More than 23,000 apply for Minn. wolf hunt permits

Minneapolis, Minnesota (AP) September 2012

Would-be wolf hunters are lining up for a shot at an elusive prey this fall, when Minnesota plans to open its first season since the gray wolf came off the endangered species list.

The state received 23,477 applications for the 6,000 permits that it will issue through a lottery system. Department of Natural Resources spokesman Chris Niskanen said all but a few hundred applicants are from Minnesota, but people from 33 states filed paperwork.

“Clearly there was a lot of interest in the wolf season,” Niskanen said.

The season was set in motion after gray wolves in Minnesota, Wisconsin and Michigan came off the endangered list in January. Wisconsin also has approved a hunt, though litigation may delay it.

Minnesota has set two seasons, with an early season beginning Nov. 3 to coincide with the deer firearms season. A later season is designed to allow trappers to take wolves with their thicker winter pelts.

The state has set a limit of 400 wolves, and hunting will be cut off if the number is reached. Niskanen said licenses will be awarded by Oct. 14. Residents pay $30 for a license; non-residents pay $250.

About 35 opponents of Minnesota’s planned wolf trapping and hunting season rallied in Duluth, holding signs and sometimes howling, calling for Gov. Mark Dayton to stop the hunt. American Indians were among the demonstrators.

Maureen Hackett, a member of the group Howling for Wolves, contends the state is catering to a small minority of hunters while most Minnesotans want to continue protections for the wolf.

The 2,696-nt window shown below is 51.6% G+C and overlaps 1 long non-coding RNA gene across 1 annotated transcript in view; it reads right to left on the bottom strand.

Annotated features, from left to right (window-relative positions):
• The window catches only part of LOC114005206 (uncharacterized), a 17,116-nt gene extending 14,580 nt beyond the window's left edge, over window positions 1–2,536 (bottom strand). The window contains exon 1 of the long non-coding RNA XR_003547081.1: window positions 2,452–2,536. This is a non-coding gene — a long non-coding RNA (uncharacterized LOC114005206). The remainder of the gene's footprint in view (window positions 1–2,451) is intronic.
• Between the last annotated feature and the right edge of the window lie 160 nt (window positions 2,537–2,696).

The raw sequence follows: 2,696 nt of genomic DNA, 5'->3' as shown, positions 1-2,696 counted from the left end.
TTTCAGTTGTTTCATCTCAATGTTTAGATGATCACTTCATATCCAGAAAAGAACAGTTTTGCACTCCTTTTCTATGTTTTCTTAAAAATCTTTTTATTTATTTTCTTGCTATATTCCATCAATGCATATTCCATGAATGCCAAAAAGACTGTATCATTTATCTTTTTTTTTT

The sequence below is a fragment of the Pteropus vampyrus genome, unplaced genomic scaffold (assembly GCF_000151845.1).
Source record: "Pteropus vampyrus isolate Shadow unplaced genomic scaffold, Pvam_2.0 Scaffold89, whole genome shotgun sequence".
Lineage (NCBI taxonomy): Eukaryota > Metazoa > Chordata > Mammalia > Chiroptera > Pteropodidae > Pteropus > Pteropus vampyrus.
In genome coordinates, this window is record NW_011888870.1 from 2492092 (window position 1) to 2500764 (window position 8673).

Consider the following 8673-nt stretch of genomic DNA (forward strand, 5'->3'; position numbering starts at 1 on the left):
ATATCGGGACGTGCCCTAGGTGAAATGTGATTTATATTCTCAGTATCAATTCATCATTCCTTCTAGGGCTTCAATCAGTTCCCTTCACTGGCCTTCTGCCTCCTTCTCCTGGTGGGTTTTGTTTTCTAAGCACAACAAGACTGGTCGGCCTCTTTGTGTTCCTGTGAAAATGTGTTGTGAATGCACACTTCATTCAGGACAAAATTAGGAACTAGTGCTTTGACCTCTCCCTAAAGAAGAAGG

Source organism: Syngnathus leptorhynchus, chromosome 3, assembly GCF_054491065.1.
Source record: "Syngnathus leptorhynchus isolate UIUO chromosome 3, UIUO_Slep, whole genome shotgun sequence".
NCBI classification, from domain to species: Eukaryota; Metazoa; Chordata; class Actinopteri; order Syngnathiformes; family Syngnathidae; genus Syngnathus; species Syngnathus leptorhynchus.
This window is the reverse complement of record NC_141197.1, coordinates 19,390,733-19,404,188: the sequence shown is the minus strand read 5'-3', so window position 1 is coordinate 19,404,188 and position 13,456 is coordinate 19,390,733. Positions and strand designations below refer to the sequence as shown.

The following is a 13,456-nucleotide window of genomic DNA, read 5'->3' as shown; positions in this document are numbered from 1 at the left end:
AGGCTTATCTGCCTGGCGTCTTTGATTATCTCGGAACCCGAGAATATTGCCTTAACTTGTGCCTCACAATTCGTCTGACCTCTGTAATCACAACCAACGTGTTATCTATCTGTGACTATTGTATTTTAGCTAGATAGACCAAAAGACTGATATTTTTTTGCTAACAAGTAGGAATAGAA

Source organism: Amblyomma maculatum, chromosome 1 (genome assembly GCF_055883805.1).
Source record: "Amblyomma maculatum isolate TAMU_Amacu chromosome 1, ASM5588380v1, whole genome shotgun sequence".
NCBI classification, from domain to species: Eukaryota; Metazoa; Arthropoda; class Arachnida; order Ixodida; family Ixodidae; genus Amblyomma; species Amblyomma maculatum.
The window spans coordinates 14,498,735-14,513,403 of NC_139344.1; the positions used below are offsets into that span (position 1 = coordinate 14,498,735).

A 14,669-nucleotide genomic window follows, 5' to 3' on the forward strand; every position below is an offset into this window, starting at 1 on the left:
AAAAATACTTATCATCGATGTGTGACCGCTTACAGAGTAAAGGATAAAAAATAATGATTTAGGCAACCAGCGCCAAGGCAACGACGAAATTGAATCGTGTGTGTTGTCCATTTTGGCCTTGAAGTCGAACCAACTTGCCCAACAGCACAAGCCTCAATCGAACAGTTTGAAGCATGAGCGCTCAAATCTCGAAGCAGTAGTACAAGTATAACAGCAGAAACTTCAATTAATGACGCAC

“Minnesotans want to be able to hear that howl in the woods. They know there’s no reason to have this hunt,” Hackett said. “We want people to know the killing is going to begin soon but that we can still make a difference.”

Niskanen said his agency was inundated by comments on the wolf hunt at the DNR exhibit at the recent Minnesota State Fair, likely in part spurred by the Howling for Wolves campaign. The group and other wolf advocates have paid for billboards along major highways that depict bloodied wolves caught in traps, asking the public to call and oppose the upcoming seasons to “stop the DNR torture.”

“We had a lot of people tell us they weren’t happy with the hunt and say we shouldn’t be doing it. But we had about an equal number of people thank us for hanging tough and not bowing to the pressure and keeping the season on,” Niskanen told the Duluth News Tribune.

Minnesota has the largest wolf population among the lower 48 states, with an estimated 3,000. The state has paid a gradually increasing number of claims on livestock killed by wolves in the past several years.